The Prime Minister has been told to scrap the Rwanda Bill as there are “so many holes in it” just a day before MPs are due to vote on it in Parliament.
Rishi Sunak has attempted to revive the Rwanda scheme in an attempt to stop asylum seekers entering the UK which is costing taxpayers billions.
The chairman of the European Research Group (ERG), Mark Francois said on Monday that the consensus from his wing of the Tory Party is to “pull the bill” and then enter a new “revised version that works better.”
They are known as the “five families” who are right wing Tories that represent around 100 MPs.
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Francois said, “The feeling very much in the meeting is that the government would be best advised to pull the bill and to come up with a revised version that works better than this one, which has so many holes in it.
“In as much as there was a consensus, that was the consensus.”
Francois thoughts have been echoed by the deputy chair of the ERG, and fellow Tory MP, David Jones, he said, “I don’t think the bill is easily amendable and really I think the government needs to review it and maybe consider a completely new piece of legislation.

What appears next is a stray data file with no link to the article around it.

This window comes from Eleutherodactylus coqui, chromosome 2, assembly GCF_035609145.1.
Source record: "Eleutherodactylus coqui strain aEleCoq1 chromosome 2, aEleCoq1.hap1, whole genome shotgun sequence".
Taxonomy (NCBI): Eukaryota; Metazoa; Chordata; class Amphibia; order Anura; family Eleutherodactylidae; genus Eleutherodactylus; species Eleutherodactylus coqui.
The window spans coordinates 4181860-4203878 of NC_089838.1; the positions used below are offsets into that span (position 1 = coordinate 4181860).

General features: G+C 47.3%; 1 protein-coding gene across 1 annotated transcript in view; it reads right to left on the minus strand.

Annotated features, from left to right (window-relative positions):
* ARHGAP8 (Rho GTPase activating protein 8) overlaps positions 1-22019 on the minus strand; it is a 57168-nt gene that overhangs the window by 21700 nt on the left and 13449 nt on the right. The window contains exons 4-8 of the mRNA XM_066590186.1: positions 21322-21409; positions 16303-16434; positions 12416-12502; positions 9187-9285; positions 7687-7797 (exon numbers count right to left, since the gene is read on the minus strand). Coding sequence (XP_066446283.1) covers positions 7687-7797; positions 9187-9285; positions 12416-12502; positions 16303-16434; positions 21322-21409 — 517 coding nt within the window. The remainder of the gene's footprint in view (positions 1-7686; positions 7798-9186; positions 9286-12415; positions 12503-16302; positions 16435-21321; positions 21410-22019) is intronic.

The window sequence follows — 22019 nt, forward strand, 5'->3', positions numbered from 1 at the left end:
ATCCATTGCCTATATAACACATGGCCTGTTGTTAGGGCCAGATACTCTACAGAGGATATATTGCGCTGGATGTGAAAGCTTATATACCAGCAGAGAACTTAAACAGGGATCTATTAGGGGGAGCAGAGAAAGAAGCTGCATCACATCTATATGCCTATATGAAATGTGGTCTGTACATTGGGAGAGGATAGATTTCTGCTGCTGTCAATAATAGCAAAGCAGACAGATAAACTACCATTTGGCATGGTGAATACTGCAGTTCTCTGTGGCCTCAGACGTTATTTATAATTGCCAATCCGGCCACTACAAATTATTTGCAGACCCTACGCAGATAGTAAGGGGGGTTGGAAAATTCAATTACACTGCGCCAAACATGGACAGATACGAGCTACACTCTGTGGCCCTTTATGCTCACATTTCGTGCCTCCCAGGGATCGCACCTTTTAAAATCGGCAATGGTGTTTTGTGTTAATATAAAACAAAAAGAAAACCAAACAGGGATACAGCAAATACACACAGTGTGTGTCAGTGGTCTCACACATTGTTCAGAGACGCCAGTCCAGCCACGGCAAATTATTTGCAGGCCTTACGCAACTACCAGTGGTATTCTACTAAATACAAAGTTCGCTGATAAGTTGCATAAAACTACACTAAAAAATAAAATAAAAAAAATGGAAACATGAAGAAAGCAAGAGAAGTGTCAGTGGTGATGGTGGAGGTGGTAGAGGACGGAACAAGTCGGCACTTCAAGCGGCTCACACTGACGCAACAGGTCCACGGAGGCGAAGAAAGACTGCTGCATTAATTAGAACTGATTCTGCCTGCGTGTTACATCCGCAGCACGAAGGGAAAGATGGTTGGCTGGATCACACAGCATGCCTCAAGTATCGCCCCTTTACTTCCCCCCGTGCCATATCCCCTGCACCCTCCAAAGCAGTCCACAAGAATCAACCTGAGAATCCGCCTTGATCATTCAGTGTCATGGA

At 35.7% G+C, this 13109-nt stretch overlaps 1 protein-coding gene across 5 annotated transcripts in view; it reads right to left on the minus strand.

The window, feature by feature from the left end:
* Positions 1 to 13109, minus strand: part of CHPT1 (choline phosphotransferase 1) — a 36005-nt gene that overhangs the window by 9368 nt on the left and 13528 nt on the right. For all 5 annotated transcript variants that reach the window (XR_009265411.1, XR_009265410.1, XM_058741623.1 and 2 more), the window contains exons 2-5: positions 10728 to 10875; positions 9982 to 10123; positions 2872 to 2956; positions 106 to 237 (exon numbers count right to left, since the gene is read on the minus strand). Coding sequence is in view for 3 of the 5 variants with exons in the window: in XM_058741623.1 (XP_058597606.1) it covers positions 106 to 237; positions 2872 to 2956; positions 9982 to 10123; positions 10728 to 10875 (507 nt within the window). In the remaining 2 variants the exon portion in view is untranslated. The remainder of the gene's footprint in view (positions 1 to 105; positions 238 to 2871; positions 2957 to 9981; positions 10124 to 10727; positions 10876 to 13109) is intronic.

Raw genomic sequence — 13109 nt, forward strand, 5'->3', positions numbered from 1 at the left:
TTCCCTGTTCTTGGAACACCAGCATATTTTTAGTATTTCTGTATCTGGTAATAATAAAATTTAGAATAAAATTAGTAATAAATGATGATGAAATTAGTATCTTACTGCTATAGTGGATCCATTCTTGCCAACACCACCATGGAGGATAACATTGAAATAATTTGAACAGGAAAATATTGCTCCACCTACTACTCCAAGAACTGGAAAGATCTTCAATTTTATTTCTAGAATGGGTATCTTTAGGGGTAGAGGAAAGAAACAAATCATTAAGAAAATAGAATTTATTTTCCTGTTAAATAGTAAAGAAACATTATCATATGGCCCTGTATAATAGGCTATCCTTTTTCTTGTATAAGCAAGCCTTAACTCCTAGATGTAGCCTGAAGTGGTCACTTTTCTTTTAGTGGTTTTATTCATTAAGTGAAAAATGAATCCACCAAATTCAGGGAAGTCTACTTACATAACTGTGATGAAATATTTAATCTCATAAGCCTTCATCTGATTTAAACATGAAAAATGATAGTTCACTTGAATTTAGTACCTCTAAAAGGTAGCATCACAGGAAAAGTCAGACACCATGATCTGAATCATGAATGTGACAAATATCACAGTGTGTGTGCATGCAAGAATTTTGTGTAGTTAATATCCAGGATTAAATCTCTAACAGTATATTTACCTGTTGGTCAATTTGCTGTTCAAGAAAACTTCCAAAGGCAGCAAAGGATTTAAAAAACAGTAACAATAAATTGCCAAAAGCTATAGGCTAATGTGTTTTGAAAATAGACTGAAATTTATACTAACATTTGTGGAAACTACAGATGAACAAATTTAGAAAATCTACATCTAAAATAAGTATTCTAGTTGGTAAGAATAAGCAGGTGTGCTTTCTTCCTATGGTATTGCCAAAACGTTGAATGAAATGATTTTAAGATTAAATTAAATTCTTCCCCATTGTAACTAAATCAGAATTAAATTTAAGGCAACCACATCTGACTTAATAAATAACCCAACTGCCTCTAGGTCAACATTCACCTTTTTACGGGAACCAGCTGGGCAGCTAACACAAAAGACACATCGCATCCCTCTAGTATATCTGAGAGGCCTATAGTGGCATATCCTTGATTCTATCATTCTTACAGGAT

“Because this leaves so many gaps in the legislation and so many ways that people could actually evade the legislation if they wanted to remain in this country.”
Francois confirmed that the right wing MPs will meet again on Monday evening to decide on what action to take on Tuesday in the House of Commons.
New Conservatives co-chairman Danny Kruger said that MPs will hold “further conversations with government over the course of the next 24 hours.”
The ERG said in a summary which was put together on Monday by a team of legal experts, “The bill overall provides a partial and incomplete solution to the problem of legal challenges in the UK courts being used as stratagems to delay or defeat the removal of illegal migrants to Rwanda.
“The prime minister may well be right when he claims that this is the ‘toughest piece of migration legislation ever put forward by a UK government’, but we do not believe that it goes far enough to deliver the policy as intended.
“Resolving, comprehensively, the issues raised by this analysis would require very significant amendments, some of which would potentially be outside the current title’s scope, and the final bill would look very different.”